PRESS-NEWS.org - Press Release Distribution
FREE PRESS RELEASES DISTRIBUTION

Plastic solar cells' new design promises bright future

Unprecedented fill factors of 80 percent come close to that of silicon solar cells

2013-08-14
(Press-News.org) Energy consumption is growing rapidly in the 21st century, with rising energy costs and sustainability issues greatly impacting the quality of human life. Harvesting energy directly from sunlight to generate electricity using photovoltaic technologies is considered to be one of the most promising opportunities to produce electricity in an environmentally benign fashion.

Among the various photovoltaic technologies, polymer (plastic) solar cells offer unique attractions and opportunities. These solar cells contain Earth-abundant and environmentally benign materials, can be made flexible and lightweight, and can be fabricated using roll-to-roll technologies similar to how newspapers are printed. But the challenge has been improving the cells' power-conversion efficiency.

Now a research team of faculty members and students led by Professor Tobin J. Marks of Northwestern University reports the design and synthesis of new polymer semiconductors and reports the realization of polymer solar cells with fill factors of 80 percent -- a first. This number is close to that of silicon solar cells.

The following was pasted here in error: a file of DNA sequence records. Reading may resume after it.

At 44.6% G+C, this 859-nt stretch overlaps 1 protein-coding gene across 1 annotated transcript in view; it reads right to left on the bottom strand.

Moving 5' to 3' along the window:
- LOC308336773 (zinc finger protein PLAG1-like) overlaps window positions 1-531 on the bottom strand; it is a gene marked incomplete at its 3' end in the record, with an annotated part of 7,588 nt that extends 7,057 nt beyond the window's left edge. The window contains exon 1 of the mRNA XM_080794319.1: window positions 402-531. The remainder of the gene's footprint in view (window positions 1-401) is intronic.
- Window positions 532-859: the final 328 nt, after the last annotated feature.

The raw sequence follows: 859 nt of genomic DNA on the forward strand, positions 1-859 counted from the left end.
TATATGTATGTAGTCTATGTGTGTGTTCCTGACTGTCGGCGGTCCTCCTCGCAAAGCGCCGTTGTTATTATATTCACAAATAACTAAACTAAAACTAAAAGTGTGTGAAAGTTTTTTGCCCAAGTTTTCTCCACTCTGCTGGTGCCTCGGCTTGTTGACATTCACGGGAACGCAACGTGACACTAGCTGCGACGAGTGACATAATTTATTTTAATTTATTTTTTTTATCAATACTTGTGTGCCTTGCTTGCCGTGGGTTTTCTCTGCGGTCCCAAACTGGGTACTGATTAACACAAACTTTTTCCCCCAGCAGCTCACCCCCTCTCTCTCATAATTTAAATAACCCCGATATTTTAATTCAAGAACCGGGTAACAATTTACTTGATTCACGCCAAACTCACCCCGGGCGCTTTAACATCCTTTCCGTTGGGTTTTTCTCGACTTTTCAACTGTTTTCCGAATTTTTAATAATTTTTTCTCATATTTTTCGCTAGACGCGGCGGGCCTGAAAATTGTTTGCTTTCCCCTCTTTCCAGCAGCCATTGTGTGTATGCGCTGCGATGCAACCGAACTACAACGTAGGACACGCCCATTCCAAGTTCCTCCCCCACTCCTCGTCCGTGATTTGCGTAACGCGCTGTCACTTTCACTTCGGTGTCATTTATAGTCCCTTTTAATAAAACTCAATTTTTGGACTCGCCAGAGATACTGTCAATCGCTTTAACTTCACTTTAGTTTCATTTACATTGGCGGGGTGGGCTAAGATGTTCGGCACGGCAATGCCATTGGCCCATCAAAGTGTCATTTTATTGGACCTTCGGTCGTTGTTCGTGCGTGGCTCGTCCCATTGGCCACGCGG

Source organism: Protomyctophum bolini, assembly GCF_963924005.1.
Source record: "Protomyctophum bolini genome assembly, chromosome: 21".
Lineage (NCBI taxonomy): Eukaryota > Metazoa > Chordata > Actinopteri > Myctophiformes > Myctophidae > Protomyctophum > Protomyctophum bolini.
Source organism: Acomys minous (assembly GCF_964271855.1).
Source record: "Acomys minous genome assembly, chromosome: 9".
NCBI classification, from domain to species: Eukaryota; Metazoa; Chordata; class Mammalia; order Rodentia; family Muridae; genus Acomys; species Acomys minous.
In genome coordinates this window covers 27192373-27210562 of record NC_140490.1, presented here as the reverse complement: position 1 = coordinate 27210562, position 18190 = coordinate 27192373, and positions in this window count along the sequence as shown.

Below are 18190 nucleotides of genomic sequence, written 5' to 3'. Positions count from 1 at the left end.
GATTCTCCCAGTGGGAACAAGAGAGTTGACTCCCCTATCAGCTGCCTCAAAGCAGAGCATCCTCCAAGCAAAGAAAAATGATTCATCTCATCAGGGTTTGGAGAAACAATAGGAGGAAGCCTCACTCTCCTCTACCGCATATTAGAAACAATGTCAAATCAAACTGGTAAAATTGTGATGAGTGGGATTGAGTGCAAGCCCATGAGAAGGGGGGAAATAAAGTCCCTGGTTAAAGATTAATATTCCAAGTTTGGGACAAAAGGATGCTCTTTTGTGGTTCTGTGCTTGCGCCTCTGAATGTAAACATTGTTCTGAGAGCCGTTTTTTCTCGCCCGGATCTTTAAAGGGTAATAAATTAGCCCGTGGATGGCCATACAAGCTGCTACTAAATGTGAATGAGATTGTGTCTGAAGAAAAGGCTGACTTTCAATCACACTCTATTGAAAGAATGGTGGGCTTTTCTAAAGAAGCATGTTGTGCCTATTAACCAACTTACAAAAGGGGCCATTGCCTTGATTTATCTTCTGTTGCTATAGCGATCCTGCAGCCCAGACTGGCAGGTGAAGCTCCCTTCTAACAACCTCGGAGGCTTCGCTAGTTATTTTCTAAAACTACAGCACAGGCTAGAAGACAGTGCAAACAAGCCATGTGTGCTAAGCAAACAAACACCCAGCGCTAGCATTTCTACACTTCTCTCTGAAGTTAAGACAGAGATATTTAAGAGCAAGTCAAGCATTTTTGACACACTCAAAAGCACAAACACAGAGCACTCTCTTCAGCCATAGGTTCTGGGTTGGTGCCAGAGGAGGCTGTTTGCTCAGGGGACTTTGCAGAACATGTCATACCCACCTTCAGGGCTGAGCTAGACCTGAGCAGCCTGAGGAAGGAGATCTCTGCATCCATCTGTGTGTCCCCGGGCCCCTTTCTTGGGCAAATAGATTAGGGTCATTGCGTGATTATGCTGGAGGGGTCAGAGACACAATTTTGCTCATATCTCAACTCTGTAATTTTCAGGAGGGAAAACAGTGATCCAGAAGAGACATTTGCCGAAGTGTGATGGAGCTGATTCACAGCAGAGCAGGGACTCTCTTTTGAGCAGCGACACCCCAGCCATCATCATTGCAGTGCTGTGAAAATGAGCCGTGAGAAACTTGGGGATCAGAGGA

"Our results indicate that the power-conversion efficiency achievable with polymer solar cells may be far beyond the current levels, heralding a bright future for this technology," Marks said. "With our high fill factors, polymers with very good but not champion light absorption still are able to achieve very good efficiency."

Marks is the Vladimir N. Ipatieff Research Professor of Chemistry in the Weinberg College of Arts and Sciences and Professor of Materials Science and Engineering in the McCormick School of Engineering and Applied Science.

The study was published Aug. 11 by the journal Nature Photonics.

The team showed that the exceptional fill factors arise from high levels of order in the mixture of polymer donor chains and buckyball acceptor components, the way these two components are distributed within the cell active layer, and a "face-on" orientation of the polymer chains on the electrode surface.

The fill factor achieved is more than 10 percent greater than previously achieved by the polymer solar cell community, and, in the present study, although the polymer semiconductors have non-optimal light absorption characteristics, a near-record power-conversion efficiency as high as 8.7 percent is still obtained.

The working principle of polymer solar cells differs greatly from that of traditional silicon solar cells. The active layers of polymer solar cells typically contain a mixture of polymer chains that can donate electrons and "buckyball" molecules that accept electrons. (Buckminsterfullerene, or buckyball, is a spherical fullerene molecule with the formula C60.)